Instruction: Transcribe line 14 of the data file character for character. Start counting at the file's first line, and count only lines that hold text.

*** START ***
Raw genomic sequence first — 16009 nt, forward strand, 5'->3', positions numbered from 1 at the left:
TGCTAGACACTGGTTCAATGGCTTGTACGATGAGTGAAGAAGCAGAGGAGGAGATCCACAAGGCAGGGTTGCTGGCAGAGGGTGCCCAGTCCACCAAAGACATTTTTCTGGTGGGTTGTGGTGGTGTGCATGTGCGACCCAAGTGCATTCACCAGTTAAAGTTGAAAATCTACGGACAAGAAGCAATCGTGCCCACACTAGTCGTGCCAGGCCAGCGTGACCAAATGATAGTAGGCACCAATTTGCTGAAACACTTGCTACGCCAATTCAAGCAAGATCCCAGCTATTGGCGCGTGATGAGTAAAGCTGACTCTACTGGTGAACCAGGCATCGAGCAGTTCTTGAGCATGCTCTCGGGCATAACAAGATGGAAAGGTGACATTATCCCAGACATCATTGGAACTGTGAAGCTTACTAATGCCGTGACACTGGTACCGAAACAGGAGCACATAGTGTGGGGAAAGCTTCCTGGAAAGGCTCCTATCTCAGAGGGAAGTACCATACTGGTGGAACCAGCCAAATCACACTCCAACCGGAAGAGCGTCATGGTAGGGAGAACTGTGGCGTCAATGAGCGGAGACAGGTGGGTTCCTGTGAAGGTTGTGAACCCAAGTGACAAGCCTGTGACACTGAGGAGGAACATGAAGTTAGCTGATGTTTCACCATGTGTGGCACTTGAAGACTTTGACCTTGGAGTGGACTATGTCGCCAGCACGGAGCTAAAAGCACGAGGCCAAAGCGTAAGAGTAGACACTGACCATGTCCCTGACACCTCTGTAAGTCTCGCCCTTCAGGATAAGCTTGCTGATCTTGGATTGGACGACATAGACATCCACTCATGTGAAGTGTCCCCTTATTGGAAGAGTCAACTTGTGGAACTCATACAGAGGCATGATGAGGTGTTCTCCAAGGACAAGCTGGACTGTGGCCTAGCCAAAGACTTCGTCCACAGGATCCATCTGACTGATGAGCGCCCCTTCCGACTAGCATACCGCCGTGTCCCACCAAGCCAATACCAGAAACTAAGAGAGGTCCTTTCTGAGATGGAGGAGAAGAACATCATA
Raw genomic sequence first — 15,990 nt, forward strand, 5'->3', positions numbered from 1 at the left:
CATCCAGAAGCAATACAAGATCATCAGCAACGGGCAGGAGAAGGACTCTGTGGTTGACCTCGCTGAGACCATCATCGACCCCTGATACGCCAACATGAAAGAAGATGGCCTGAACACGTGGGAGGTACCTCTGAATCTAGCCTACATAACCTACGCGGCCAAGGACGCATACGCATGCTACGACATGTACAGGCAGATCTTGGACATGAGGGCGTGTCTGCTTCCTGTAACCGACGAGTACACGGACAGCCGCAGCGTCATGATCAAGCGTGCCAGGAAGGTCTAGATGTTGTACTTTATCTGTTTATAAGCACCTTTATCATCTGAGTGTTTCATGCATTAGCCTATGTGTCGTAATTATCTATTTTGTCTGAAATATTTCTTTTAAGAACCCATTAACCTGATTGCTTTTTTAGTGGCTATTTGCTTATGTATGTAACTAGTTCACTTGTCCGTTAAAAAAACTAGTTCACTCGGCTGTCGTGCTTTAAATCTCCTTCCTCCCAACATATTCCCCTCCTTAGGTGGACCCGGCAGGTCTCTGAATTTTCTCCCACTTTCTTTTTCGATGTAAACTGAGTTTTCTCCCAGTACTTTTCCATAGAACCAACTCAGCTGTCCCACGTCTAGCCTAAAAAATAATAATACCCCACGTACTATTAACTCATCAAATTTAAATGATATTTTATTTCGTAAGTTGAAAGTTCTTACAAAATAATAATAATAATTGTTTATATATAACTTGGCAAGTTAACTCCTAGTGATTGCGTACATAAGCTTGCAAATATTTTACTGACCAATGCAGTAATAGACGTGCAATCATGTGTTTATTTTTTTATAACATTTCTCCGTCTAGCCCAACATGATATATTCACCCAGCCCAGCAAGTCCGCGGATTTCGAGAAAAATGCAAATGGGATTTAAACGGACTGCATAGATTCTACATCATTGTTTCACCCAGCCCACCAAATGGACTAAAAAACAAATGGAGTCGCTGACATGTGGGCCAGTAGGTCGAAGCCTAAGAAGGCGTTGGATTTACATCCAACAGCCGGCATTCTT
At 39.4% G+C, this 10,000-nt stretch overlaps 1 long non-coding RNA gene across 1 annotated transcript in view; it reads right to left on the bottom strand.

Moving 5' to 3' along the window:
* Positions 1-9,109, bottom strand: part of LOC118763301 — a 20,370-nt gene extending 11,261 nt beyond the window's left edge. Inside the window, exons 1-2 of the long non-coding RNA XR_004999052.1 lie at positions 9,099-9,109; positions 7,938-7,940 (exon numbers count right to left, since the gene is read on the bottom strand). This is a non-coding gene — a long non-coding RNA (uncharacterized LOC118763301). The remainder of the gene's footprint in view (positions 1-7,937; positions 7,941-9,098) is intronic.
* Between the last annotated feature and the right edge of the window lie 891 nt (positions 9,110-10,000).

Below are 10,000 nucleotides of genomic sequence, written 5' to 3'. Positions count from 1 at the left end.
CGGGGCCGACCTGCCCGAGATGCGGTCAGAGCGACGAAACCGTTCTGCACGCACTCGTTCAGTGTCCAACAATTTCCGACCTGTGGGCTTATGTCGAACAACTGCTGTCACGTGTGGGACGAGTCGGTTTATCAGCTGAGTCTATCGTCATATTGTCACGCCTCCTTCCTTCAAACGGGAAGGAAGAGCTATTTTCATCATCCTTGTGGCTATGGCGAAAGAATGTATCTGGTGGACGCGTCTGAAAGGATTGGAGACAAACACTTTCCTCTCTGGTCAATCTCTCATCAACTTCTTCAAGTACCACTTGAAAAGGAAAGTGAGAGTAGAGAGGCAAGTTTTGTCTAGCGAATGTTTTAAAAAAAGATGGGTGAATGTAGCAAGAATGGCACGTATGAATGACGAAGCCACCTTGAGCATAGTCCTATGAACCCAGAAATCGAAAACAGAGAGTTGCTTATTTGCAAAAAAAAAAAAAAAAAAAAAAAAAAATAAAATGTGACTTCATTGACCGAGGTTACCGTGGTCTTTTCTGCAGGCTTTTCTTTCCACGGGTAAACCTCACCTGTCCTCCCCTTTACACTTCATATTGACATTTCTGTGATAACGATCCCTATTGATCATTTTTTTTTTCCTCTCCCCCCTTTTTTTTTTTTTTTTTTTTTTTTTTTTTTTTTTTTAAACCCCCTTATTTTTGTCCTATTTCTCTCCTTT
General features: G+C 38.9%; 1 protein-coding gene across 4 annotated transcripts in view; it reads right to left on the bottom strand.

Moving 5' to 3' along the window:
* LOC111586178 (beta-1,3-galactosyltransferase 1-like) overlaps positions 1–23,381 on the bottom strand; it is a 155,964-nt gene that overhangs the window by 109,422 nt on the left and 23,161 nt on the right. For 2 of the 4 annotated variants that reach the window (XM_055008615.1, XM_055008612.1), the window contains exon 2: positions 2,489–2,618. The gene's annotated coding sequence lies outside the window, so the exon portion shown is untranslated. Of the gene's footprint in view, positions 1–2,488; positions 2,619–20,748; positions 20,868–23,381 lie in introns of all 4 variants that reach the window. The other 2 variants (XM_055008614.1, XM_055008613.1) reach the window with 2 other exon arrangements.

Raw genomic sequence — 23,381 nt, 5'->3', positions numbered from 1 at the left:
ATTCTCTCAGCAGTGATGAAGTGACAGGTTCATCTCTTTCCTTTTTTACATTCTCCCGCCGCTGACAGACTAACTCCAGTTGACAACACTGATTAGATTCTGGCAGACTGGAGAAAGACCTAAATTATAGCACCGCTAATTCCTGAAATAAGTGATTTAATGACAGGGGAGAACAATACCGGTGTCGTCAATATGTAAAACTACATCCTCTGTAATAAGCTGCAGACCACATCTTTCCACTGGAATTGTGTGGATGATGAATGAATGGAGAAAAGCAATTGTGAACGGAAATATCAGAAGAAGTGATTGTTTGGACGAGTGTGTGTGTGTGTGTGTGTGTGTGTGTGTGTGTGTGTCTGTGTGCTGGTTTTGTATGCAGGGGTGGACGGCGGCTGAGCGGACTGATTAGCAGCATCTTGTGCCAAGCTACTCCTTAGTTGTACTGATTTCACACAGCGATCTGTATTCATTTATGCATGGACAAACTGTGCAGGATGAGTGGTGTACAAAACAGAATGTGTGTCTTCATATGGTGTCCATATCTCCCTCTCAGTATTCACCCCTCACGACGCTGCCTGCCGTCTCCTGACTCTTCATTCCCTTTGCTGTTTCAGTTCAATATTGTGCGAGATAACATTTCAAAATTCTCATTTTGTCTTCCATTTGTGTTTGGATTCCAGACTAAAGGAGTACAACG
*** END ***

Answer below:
Raw genomic sequence — 23,381 nt, 5'->3', positions numbered from 1 at the left: